• Objectives. What is the goal you are working toward? Is it clearly defined? Specific? Realistic? Tangible? Vague, indefinite objectives drag out projects and ratchet up costs because no one knows when the work is done.
  • Process. How is the work to be performed? What activities are required and in what sequence? Is training required? Conflicts and frustration can arise when a subordinate completes a task in a manner unexpected by the manager, even when work objectives are met.

Good managers ensure that their subordinates understand directions through repetition, rephrasing, and feedback. They are careful about the words they use, how they say those words, and how they use body language to reinforce their message. If managers listen to the words and observe the unspoken attitude of their subordinates, they can ensure their message has been accepted.

business manager and employees

2. Focusing on Intangibles, Not Measurables

As a manager, how do you define superior customer service? Terms like “good,” “great,” “superior,” and “excellent” make wonderful advertising copy, but they are useless as goals for a manager. You can’t manage what you can’t measure. Translate any vague objectives into concrete specifications that can be objectively observed, calculated, and compared.

For example, a retail store manager might evaluate a cashier by the number of customers served per shift, the number of voided transactions required, or the accuracy of the cash balance at the end of a shift. A shop foreman might judge a welder by the cost of supplies consumed during a shift or the quantity of completed tasks, and an editor might judge a writer by deadlines met or missed, the number of words or articles completed, and readership statistics.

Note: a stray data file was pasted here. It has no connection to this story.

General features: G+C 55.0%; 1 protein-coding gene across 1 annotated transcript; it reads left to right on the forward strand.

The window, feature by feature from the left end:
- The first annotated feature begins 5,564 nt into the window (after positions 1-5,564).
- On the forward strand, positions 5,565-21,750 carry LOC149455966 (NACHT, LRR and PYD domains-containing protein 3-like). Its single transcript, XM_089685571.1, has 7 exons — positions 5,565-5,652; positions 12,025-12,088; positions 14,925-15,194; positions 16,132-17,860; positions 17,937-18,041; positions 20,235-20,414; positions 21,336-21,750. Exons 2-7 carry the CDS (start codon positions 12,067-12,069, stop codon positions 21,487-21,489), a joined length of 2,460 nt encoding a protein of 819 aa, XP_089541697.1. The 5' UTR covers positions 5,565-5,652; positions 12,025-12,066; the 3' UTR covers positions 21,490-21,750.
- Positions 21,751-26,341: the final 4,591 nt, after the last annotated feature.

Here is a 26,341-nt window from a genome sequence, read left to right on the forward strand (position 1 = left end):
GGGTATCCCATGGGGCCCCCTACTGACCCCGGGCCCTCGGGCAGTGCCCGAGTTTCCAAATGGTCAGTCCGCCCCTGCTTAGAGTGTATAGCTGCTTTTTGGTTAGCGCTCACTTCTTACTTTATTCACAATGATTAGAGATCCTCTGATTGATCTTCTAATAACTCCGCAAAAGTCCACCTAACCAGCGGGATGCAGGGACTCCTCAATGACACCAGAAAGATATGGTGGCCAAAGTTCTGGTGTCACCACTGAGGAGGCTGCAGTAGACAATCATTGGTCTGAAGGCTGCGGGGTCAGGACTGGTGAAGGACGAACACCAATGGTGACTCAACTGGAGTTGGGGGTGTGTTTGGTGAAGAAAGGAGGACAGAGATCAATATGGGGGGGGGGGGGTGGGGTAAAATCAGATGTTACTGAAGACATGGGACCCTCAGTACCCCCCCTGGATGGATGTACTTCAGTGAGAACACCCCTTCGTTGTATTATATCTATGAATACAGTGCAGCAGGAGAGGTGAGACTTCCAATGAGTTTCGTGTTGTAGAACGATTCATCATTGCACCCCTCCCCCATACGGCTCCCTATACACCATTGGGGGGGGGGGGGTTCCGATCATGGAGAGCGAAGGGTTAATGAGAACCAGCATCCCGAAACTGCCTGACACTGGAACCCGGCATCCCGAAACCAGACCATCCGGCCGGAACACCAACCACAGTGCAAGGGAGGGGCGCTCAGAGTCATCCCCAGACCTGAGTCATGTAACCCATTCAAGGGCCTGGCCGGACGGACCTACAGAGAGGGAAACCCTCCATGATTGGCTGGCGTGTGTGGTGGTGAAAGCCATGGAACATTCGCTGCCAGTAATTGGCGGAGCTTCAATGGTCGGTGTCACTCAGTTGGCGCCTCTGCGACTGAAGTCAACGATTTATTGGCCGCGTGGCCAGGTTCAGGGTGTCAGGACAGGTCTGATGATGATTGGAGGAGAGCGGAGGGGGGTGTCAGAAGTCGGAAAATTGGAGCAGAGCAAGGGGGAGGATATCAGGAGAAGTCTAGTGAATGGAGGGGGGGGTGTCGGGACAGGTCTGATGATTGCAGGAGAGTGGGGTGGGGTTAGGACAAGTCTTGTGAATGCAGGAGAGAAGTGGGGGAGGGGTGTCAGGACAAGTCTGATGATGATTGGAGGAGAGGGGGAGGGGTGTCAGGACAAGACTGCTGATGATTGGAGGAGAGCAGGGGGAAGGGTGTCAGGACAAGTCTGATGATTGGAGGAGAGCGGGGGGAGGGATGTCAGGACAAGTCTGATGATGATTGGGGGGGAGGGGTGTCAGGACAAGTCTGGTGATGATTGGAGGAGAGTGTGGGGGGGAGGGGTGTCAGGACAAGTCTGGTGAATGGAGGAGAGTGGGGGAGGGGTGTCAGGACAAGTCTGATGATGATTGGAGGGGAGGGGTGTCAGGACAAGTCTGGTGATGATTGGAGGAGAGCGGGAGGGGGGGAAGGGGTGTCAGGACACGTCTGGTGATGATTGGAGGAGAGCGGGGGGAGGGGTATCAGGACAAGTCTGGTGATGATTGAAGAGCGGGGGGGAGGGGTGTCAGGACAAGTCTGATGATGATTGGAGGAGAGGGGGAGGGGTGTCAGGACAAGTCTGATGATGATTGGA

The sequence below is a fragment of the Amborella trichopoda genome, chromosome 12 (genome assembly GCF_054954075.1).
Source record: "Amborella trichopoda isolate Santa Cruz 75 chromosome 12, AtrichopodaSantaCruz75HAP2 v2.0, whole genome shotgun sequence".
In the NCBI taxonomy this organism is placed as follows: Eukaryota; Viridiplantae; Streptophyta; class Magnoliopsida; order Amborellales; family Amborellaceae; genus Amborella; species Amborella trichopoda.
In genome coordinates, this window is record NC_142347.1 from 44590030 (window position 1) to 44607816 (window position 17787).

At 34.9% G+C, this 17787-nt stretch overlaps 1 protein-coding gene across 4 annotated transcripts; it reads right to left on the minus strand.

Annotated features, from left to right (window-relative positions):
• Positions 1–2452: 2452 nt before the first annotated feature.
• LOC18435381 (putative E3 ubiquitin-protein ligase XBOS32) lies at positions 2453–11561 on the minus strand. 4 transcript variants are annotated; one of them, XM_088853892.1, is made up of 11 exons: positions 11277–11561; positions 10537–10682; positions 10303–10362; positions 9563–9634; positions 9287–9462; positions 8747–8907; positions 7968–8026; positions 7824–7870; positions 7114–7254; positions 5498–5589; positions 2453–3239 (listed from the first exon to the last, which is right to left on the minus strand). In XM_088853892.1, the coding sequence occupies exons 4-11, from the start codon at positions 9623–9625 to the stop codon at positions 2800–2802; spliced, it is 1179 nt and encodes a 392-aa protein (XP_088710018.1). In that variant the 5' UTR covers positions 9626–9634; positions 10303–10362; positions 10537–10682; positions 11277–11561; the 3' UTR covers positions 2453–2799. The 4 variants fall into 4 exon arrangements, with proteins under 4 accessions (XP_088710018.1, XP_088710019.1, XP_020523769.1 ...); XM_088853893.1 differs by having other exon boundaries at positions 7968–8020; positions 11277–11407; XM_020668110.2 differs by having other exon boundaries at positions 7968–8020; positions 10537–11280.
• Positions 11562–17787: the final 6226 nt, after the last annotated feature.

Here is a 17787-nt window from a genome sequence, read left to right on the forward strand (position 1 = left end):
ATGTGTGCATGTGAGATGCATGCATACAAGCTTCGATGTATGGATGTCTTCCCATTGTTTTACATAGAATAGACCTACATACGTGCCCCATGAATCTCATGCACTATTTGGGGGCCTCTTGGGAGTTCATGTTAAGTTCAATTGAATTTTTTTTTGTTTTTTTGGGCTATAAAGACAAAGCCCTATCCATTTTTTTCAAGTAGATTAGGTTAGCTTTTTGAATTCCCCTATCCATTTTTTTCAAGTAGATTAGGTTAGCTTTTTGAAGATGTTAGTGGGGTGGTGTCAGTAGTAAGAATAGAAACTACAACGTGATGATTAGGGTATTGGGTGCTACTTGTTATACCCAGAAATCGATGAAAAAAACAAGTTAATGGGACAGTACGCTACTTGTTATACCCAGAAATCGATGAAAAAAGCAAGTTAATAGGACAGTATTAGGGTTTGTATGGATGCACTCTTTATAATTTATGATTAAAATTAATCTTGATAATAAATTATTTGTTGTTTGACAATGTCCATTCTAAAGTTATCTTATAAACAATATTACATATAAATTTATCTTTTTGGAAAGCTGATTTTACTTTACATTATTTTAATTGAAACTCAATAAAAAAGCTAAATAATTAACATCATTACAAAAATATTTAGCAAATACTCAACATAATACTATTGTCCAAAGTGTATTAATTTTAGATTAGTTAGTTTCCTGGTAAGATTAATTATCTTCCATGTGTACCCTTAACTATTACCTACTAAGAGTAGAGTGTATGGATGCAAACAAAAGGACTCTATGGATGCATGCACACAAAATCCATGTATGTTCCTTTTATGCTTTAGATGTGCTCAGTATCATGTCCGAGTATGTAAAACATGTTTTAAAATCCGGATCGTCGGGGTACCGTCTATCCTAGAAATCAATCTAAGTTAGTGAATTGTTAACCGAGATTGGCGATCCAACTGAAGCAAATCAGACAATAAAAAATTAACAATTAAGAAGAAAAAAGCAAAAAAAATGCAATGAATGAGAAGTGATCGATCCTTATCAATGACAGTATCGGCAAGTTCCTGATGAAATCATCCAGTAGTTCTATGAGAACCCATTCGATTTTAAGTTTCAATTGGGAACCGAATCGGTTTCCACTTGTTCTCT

3. Playing the Blame Game

Ever since Adam blamed Eve for his role in the apple fiasco, humans have sought to assign responsibility for failure to others. This tendency is particularly pronounced when the consequence of failure is deemed significant. As success or failure to meet goals and deadlines are often prime criteria for advancement, the “blame game” is a favorite pastime in companies around the world.

Mistakes and unintended consequences are unavoidable. Despite considerable research, careful attention to detail, and extraordinary effort, as the poet Robert Burns put it, “the best laid schemes of mice and men oft go awry.” Assigning blame is a lazy manager’s way of avoiding the hard tasks of analysis and correction, and it typically leads to poor morale, an organizational tendency to hide bad news, and the tendency to throw subordinates under the bus.

New managers often fail to appreciate that their future with a company is tied to the success of their subordinates, not the work they accomplish on their own. In reality, their work is the success or failure of the people beneath them. Blaming a subordinate for a failure is never an effective alibi. Taking responsibility and delivering favorable outcomes are the only criteria by which managers are judged. Those who scapegoat subordinates end up destroying team cohesion, and eventually their careers stagnate or end with the organization.

4. Inappropriate Use of Anger